Happy Lantern Night Class of 2021!

 

 

 

Outside College Hall the freezing night air was alight with warm red owls and filled with the contagious excitement and joy of the first-years swinging their lanterns.

Quotes from Lantern Night:

“Seeing all the different-colored lanterns made me think of how all these girls have been through Lantern Night too. We’ve all been in the same place, and we’re all welcomed at Bryn Mawr.”

“I love my lantern!”

“My lantern went out…but I got a new one!”

“It was just so pretty to be in the cloisters with everyone there, that was so nice.”

Favorite part?

“The singing part!”

“Getting a free lantern!”

“Coming together, feeling you are part of a bigger sisterhood.”

 

Why Bryn Mawr?

For all the prospective students reading this, I am sure you have been wading through a sea of information during your college application process. I remember the choices, the forms, the interviews, but where to start and how to choose? Here are my reasons for choosing Bryn Mawr, and what I would have told my high-school senior-self!

Bryn Mawr is a small college with about 1,700 students. Because of our size, our classes are frequently small. One of my classes this year has six participants! However, even in my first year, class sizes ranged from ten to thirteen students. With smaller classes, we have more opportunities to delve deeper into the material. We ask questions, we debate, we share our opinions, and we get to know each other. Class discussions are essential at Bryn Mawr — I cannot remember a single Bryn Mawr class that did not involve discussion. Instead of silently taking notes while our professors lecture, we students are participating actively, by putting forth our ideas — what excites us about a subject, what puzzles us. Furthermore, our professors know us outside of class, they ask us how our hockey game went, or what we spent our Saturday doing, or how our other classes are going this semester. The small class sizes helps us build a greater camaraderie with our classmates and professors.

One of my favorite aspects of Bryn Mawr is its relationship to other colleges around the area. There is the Bryn Mawr & Haverford Bi-Co (Bi-College Consortium), the Bryn Mawr, Haverford, and Swarthmore Tri-Co, and the Bryn Mawr, Haverford, Swarthmore, and University of Pennsylvania Quaker Consortium.  These ties between colleges allow Mawrters to take courses at other colleges, (and students from other colleges may come to Bryn Mawr for some courses). We have access to the plethora of courses at these nearby colleges in addition to our own course catalogue. I took two semesters of Chinese and a French course at Haverford. Before coming to Bryn Mawr, I was skeptical about how often students would take courses at different colleges. How realistic was it to actually take a course at Haverford? Very! The Bi-Co Blue Bus runs several times an hour and the trip to Haverford, just over ten minutes, makes it surprisingly easy. The dozens of students from both colleges who board the bus can attest to that fact. Therefore, we have the opportunity to choose from not one colleges’ course offerings, but two or three. Although I have yet to take classes at UPenn or Swarthmore, several of my friends who have done so and have loved it!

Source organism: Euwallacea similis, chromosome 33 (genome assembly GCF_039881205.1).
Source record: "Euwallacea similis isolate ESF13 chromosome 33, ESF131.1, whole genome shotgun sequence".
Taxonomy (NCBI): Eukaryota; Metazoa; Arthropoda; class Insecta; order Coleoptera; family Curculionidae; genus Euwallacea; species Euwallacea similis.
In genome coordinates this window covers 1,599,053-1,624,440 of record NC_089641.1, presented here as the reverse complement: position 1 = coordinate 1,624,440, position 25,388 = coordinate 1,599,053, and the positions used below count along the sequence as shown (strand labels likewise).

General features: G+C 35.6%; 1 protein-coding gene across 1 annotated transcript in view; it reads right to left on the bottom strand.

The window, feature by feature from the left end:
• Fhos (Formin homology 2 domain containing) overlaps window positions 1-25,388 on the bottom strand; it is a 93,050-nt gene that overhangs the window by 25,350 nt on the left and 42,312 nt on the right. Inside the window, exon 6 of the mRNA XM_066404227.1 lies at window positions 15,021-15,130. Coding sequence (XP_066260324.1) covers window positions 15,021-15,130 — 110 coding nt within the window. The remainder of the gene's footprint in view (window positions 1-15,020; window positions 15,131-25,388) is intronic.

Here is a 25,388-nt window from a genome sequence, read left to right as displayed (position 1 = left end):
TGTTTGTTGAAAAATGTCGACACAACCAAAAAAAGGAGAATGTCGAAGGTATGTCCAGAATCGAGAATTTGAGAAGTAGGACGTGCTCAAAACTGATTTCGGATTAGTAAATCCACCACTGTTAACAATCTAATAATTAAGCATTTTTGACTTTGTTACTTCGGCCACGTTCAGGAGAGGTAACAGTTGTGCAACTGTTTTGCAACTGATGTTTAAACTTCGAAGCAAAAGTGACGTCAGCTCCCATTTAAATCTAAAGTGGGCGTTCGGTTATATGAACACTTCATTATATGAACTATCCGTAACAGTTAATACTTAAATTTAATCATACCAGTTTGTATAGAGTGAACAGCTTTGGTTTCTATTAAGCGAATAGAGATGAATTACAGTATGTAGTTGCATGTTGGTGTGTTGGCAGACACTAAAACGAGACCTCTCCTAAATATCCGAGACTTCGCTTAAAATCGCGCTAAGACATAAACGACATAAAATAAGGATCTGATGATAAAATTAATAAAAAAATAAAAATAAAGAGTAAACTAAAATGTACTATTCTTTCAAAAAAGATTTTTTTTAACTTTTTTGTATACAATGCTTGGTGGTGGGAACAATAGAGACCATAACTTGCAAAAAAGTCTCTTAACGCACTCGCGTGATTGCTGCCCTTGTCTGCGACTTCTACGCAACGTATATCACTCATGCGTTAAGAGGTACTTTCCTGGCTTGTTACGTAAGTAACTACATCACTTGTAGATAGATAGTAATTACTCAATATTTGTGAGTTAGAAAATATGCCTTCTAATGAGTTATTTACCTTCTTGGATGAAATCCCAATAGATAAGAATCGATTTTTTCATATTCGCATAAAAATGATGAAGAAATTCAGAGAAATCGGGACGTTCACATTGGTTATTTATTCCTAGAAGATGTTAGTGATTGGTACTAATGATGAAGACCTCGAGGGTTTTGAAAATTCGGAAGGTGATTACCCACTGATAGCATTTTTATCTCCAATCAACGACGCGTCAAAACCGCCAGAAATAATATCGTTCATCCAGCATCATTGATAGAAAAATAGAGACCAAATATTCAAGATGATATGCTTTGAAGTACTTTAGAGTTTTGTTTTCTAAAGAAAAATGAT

The traditions at Bryn Mawr were one of the primary reasons I chose Bryn Mawr. From Parade Night to Hell Week, to May Day, traditions are precious to us Mawrters because they are unique to our community. They unite us to decades of Mawrters who have participated in the same traditions. Lantern Night, when the incoming class receives their lanterns of knowledge in their class color is November 12th. Check back then for a new blog post documenting this year’s experience!

Going to a women’s college you feel camaraderie and unity with other women who have shared your experience. Just as there is a bond between Mawrters regardless of when we graduated or whether we are graduate students or undergraduates. (Quite similar is the companionship we share with other Seven Sisters Colleges; some of my closest friends are from Mount Holyoke and Wellesley.) You are among strong women who love to learn and are not afraid to voice their opinions. There is an energy, a curiosity for knowledge and a confidence that Bryn Mawr has instilled in us that will remain with us long after graduation.

Still deciding? Send me your questions and I will do my best to answer them!

Study Abroad Checklist

Avignon/ H. Novak

Study Abroad is one of the most exciting aspects of the college experience. Of the students who study abroad, the majority choose to study Fall semester of their Junior year. However, much of the planning for study abroad takes place Sophomore year. But first-years, it’s never too early! Here are some of my tips for preparing to study abroad: